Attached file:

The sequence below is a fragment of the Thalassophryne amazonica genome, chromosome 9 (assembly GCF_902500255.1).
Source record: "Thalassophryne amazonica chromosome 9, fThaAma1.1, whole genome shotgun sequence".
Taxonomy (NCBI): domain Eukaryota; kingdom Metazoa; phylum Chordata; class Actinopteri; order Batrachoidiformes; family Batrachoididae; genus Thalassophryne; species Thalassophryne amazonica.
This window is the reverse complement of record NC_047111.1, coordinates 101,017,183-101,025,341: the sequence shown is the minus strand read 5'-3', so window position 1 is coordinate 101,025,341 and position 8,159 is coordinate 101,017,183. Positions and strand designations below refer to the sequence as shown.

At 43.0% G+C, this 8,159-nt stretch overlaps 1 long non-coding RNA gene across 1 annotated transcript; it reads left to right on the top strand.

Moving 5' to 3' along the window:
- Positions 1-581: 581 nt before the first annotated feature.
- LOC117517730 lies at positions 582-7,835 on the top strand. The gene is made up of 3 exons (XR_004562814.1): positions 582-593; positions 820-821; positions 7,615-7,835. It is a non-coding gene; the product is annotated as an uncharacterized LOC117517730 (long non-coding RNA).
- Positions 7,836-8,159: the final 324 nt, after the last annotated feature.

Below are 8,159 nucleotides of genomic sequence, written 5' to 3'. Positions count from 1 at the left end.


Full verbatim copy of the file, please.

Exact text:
The sequence below is a fragment of the Thalassophryne amazonica genome, chromosome 9 (assembly GCF_902500255.1).
Source record: "Thalassophryne amazonica chromosome 9, fThaAma1.1, whole genome shotgun sequence".
Taxonomy (NCBI): domain Eukaryota; kingdom Metazoa; phylum Chordata; class Actinopteri; order Batrachoidiformes; family Batrachoididae; genus Thalassophryne; species Thalassophryne amazonica.
This window is the reverse complement of record NC_047111.1, coordinates 101,017,183-101,025,341: the sequence shown is the minus strand read 5'-3', so window position 1 is coordinate 101,025,341 and position 8,159 is coordinate 101,017,183. Positions and strand designations below refer to the sequence as shown.

At 43.0% G+C, this 8,159-nt stretch overlaps 1 long non-coding RNA gene across 1 annotated transcript; it reads left to right on the top strand.

Moving 5' to 3' along the window:
- Positions 1-581: 581 nt before the first annotated feature.
- LOC117517730 lies at positions 582-7,835 on the top strand. The gene is made up of 3 exons (XR_004562814.1): positions 582-593; positions 820-821; positions 7,615-7,835. It is a non-coding gene; the product is annotated as an uncharacterized LOC117517730 (long non-coding RNA).
- Positions 7,836-8,159: the final 324 nt, after the last annotated feature.

Below are 8,159 nucleotides of genomic sequence, written 5' to 3'. Positions count from 1 at the left end.